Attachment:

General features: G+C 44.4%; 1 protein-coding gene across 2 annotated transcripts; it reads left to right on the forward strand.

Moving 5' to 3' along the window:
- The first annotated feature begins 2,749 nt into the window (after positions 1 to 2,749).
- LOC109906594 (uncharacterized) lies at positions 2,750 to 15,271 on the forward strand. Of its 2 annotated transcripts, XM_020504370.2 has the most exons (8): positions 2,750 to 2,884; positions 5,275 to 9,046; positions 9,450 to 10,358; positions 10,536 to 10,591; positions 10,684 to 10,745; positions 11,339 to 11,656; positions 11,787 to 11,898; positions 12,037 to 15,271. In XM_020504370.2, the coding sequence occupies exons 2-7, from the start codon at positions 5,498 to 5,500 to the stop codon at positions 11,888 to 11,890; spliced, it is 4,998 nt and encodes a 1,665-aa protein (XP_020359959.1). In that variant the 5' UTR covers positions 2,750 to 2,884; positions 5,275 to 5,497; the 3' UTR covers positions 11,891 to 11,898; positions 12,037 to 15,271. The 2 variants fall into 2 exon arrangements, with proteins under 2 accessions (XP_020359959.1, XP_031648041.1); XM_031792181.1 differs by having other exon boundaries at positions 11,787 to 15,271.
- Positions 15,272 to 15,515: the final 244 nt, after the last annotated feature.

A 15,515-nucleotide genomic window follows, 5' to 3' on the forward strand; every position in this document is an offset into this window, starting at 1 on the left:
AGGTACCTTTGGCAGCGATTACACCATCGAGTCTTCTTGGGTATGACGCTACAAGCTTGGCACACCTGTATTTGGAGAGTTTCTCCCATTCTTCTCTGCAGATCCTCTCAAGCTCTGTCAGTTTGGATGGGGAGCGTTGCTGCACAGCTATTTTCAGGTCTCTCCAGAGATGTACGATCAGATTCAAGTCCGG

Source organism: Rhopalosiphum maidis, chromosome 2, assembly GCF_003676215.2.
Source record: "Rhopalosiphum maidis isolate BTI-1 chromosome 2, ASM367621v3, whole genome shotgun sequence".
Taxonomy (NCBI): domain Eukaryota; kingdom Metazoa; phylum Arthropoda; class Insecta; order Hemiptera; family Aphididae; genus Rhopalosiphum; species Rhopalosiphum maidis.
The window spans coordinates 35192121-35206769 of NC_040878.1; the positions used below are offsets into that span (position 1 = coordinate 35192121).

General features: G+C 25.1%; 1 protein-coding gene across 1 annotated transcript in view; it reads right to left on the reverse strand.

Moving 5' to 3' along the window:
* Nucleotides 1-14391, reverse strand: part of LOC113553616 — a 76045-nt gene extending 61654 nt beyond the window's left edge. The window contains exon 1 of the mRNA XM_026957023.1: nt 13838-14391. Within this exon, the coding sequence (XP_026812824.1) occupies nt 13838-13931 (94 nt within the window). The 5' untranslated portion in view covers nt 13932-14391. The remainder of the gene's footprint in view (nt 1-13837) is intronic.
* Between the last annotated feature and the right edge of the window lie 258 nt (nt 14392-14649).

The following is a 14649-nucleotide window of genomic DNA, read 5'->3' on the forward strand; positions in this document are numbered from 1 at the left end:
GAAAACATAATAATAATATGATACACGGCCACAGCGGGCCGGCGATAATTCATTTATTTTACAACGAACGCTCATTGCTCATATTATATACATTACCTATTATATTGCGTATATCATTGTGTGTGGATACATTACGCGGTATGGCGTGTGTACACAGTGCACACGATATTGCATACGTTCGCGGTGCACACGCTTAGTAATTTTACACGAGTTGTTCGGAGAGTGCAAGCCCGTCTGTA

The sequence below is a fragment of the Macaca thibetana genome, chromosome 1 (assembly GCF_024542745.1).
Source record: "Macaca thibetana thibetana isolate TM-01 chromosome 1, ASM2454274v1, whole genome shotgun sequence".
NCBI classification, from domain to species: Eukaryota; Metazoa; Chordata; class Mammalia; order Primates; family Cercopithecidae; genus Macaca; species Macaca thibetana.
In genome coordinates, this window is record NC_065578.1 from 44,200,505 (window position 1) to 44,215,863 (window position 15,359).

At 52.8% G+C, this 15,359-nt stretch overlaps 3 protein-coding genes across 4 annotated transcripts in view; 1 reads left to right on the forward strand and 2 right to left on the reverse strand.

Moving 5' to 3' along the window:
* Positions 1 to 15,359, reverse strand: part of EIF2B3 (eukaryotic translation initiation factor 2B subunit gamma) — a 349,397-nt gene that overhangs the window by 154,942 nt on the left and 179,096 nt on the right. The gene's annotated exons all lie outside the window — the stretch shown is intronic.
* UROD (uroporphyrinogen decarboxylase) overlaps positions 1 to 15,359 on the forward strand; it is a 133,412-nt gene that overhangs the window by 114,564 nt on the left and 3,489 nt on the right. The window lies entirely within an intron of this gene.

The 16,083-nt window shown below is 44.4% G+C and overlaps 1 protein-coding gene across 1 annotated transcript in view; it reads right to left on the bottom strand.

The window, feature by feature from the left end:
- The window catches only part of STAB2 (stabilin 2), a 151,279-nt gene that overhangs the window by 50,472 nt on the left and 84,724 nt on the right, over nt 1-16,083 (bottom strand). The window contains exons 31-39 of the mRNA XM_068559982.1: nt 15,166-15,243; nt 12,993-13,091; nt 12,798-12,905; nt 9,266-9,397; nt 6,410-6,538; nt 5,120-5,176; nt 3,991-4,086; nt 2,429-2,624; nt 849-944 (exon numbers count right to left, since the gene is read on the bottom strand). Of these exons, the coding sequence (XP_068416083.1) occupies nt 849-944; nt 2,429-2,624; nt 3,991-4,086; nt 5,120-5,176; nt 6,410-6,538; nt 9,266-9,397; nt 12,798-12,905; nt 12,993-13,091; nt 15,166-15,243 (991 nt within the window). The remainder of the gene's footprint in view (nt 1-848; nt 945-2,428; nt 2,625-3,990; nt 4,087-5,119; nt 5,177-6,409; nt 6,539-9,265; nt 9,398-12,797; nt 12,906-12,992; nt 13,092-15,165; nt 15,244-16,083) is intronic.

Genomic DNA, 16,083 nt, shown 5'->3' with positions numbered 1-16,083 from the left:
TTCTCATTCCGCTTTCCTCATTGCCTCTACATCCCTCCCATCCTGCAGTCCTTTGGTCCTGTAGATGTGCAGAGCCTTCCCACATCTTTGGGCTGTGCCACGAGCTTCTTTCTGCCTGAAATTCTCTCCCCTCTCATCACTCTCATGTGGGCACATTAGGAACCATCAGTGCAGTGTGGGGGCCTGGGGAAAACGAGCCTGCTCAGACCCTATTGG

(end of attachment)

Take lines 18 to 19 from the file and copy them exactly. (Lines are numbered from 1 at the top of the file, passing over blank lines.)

The sequence below is a fragment of the Macaca thibetana genome, chromosome 1 (assembly GCF_024542745.1).
Source record: "Macaca thibetana thibetana isolate TM-01 chromosome 1, ASM2454274v1, whole genome shotgun sequence".